At some point the far right and some anti-tax extremists (to some extent one of the same), felt it did not have enough influence, and at the same time, elected officials at both the county and state levels got carried away with spending and riled property owners and potential property owners. So Proposition 13 with its 2/3 vote tax increase provision (not to mention the utterly unfair and inequitable and burdensome multi-tier property tax structure (the definition of arcane) was passed as a kind of gigantic public tax protest.
I know, back in the 70s, my wife and I had recently started to buy a home, and we voted for it. As I mentioned in a blog a few months ago, I was covering county government at the time and watched a conservative board of supervisors simply ask its treasurer what the expenses were and then they set the tax rate accordingly (a little more discussion on how we might keep those expenses in check, maybe). That seemed a rather open-ended approach. At the time, some 30 years ago, the county was already locked into funding unfunded state mandates, and it has not changed. The structural deficit situation rears its ugly head. It would seem those who are charged with spending the money must have authority over how to raise it and spend it).
The problem is that it is not practical to codify into law what decisions legislators must make on passing legislation on the budget or otherwise, or judges must make when sentencing criminals (three strikes: two felonies, then the bad guy turns good, but at some point gets hungry and steals a slice of pizza – goes back to state prison, rather than probation or a county jail term as a first offender might suffer — adds to state prison overcrowding and expenses). Both legislators and judges make wrong decisions, but there is a reason we have people make decisions. Decisions on policy or human lives must be made with flexibility to fit the circumstances.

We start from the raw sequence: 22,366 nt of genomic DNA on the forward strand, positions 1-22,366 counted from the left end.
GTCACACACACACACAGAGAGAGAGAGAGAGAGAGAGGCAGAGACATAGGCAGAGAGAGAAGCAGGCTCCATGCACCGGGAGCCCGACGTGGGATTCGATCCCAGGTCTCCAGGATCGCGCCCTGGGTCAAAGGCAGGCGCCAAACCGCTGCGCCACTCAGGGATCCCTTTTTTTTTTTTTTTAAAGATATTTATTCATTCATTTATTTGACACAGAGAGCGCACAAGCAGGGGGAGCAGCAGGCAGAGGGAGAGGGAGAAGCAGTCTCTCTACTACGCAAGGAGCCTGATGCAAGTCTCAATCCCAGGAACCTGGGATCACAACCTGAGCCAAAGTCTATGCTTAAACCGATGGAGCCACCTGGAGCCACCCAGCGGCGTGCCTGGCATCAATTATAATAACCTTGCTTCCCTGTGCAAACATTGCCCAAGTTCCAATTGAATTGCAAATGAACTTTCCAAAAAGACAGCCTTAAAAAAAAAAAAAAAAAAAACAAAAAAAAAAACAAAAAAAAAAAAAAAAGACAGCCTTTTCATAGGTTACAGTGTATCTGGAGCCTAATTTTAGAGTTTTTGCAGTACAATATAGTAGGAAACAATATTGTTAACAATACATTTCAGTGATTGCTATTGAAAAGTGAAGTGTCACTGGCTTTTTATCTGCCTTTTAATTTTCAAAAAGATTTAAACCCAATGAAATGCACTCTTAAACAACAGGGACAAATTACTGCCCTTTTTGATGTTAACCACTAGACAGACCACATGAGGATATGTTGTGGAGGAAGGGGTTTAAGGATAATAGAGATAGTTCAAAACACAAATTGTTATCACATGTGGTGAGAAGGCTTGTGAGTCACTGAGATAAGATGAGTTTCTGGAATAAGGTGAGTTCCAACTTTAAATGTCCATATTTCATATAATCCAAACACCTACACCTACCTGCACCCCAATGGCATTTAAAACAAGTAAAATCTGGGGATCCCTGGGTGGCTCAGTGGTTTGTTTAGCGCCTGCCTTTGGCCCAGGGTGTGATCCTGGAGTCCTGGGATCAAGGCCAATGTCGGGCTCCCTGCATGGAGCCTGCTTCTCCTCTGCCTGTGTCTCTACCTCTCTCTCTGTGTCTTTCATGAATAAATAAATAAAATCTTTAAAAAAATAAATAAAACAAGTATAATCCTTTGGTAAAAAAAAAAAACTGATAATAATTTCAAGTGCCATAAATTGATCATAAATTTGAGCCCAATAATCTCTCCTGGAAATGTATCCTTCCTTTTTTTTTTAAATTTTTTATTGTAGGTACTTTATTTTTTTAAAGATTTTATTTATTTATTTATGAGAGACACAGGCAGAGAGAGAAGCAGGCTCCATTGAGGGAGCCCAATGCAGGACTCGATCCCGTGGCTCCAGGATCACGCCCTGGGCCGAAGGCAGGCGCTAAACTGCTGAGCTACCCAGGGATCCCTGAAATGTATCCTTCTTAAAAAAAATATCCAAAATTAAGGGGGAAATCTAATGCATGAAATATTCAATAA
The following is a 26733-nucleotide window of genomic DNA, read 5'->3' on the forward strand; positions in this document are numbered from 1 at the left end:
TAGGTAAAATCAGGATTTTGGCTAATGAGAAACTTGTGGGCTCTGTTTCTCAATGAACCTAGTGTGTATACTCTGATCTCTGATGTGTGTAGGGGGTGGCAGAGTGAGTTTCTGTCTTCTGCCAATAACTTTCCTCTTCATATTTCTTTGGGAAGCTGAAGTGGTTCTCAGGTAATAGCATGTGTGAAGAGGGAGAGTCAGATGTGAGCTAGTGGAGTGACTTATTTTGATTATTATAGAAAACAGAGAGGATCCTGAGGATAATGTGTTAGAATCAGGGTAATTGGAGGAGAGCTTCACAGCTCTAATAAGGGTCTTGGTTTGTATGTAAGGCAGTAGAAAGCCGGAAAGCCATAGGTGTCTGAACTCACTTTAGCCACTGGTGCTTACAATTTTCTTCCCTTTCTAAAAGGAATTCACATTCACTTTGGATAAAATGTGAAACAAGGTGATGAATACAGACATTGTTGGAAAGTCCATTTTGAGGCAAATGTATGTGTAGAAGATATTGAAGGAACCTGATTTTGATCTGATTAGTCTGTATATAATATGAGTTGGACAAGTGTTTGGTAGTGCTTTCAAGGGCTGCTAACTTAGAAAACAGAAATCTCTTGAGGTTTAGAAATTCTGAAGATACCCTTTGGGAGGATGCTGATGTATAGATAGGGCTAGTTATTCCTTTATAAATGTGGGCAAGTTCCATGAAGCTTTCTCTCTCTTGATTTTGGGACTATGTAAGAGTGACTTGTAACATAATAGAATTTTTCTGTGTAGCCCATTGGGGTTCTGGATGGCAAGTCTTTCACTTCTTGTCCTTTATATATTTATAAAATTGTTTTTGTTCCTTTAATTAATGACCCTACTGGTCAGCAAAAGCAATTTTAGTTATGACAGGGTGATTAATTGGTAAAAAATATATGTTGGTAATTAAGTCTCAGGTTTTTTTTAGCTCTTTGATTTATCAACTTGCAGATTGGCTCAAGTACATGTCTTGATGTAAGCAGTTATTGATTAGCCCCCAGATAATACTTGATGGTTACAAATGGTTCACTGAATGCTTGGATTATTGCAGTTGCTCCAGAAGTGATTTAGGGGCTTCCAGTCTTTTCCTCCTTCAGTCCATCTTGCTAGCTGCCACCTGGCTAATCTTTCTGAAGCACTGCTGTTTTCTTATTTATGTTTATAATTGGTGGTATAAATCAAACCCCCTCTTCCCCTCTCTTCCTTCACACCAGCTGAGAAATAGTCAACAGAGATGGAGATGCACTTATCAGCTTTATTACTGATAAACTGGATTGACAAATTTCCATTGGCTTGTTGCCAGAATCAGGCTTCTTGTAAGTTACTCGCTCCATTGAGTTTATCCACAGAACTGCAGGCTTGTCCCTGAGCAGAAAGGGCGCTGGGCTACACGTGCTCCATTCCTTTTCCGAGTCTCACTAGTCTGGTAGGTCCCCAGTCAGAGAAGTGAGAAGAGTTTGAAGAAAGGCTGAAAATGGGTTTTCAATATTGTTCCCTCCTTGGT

Right now the free-spending Democrats outnumber the Republicans in the California legislature. The only way the Republicans (who actually do a fairly good job in spending themselves) feel that they can keep their rivals in check is to vote no and make use of the 2/3 requirement, making the state run out of money, lay off workers, quit paying its bills (to business and private citizens), cut back in education and law enforcement, make the state’s sorry credit rating even worse and so on.
Without the inflexibility of the 2/3 requirement the stalemate could be broken. Yes it might wind up being a tyranny of the majority as far as the Republicans are concerned, but they can get more office holders elected and it is better than letting the tyranny of the minority dismantle our state government and cause such human misery in the process.
Three strikes and terms limits (the havoc they cause a subject in itself) are silly and even dangerous as well, but some other time on those.
Add 1: While a Bakersfield Republican senator notes in a story in the Bakersfield Californian that supposedly anti-tax hero former Gov. Ronald Reagan in 1967 proposed the largest tax increase in the state’s history, the state being in fiscal dire straits then too, and that he, the Bakersfield senator, might consider compromise, that can be dangerous. The Republicans this week kicked out their own minority leader for supporting cooperation.
A solution: Re-do the state constitution. Give the power back to our elected officials and let the check on them be the voters. Otherwise we might as well have a computer geek write a government program and we could dismantle the human government and feed everything into a computer. Garbage in, garbage out.